After that, use the T15 Torx socket to remove the two self-tapping screws from the leading edge of the panel below the glove box. Pull down on that leading edge to free the panel before pulling up the footwell carpet. 


You must remove the interior temp sensor and footwell light from the panel before removing it fully. Twist the temp sensor 90° and pull it out of the panel. Then press in the tab on the footwell light and pull that out of the panel. 


The auxiliary battery sits behind that black plastic panel normally hidden by the carpet. Use a deep 10mm socket on an extension to reach the two lower nuts. The carpet will try and push its way back into position, so get it out of the way as best you can and get something to hold it down. Pull the panel out to expose the battery once you remove all three nuts. 



Step 2: Replace the battery

The battery is front and center, with the panel out of the way. Use an 8mm socket to remove the mounting nut from the top of the battery. Then, lift it out of its mount and unplug the wiring harness from it. 


Inspect the old unit before throwing it away. If the back of it has become a brown or black color, it may have overheated. If that's the case, you'll probably have blown a fuse located in the trunk. Don't worry about that now though, just plug in the new battery and get it mounted. Thread on the nut by hand before tightening it with the 8mm socket.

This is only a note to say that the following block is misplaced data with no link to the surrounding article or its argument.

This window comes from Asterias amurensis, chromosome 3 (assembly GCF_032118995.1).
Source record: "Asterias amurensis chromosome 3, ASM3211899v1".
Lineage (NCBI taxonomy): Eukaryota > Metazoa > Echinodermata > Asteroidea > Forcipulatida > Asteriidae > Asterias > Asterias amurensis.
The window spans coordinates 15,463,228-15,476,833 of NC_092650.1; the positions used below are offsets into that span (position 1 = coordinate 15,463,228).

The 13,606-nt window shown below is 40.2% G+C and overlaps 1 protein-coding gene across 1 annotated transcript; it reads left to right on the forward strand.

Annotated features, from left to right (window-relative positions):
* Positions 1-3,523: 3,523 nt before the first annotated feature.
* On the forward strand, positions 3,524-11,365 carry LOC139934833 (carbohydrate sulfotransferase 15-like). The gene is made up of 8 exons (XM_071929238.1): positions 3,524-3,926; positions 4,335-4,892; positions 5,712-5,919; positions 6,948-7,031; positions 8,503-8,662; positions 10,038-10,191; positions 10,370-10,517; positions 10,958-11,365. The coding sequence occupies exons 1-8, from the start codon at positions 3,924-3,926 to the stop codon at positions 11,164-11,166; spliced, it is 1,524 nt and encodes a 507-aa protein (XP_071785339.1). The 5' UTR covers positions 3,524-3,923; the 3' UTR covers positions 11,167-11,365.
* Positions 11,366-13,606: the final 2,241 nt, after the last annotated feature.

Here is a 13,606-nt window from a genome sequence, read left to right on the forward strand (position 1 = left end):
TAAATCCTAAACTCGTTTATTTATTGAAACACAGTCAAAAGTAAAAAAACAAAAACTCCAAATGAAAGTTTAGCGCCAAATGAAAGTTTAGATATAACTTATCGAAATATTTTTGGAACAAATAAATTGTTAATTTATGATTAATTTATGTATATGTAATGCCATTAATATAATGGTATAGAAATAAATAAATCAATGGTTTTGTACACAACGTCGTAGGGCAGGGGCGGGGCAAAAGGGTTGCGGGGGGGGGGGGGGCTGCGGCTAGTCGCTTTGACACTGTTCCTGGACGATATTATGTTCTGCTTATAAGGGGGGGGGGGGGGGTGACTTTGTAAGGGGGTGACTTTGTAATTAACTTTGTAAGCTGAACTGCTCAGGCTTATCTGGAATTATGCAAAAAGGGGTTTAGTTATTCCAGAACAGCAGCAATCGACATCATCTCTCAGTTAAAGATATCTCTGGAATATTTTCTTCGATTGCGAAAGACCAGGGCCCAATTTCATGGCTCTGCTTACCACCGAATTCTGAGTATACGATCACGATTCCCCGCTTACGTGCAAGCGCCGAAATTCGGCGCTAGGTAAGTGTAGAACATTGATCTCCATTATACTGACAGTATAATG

Step 3: Refit the interior

Start by refitting the black panel that covers the battery. Slide it into the footwell and look for the three mounting studs. Get the stud in position through the panel and then thread on all three nuts. Use a 10mm socket to tighten them up. 

After that, push the carpet back into place while ensuring that the temp sensor and the footwell light don't get trapped behind it. Then, refit the temp sensor and light to the glove box panel, and press it up into position. 


You'll know you have the panel in the proper position when the two self-tapping fasteners thread in easily. Use a T15 Torx bit for those fasteners. 

Next, refit the kick panel/door sill trim. Slide the panel over the white tab positioned to the left of the fuse box. Then press the door sill portion down, clipping it into place. 


Lastly, refit the fuse box cover and the floor mat. 


Step 4: Checking the fuse at the rear signal module

If your old auxiliary battery appeared to be burnt, you're going to want to head into the trunk and check a specific fuse. Pop open the trunk and remove the false floor below the mat to reveal the signal module. 


The fuse you need to check is #448, a red, ten-amp fuse. 


Pull the fuse out of its slot and replace it if it's blown. 

So, there you have it. You've replaced the auxiliary battery and you can get back to using the stop/start function. If you're interested in more DIYs for your Mercedes, you can visit mercedes.fcpeuro.com and subscribe to our YouTube channel.

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Written by :
Christian Schaefer

Owner of a flat-six swapped Impreza 2.5RS. Currently having dreams of Porsche 914s.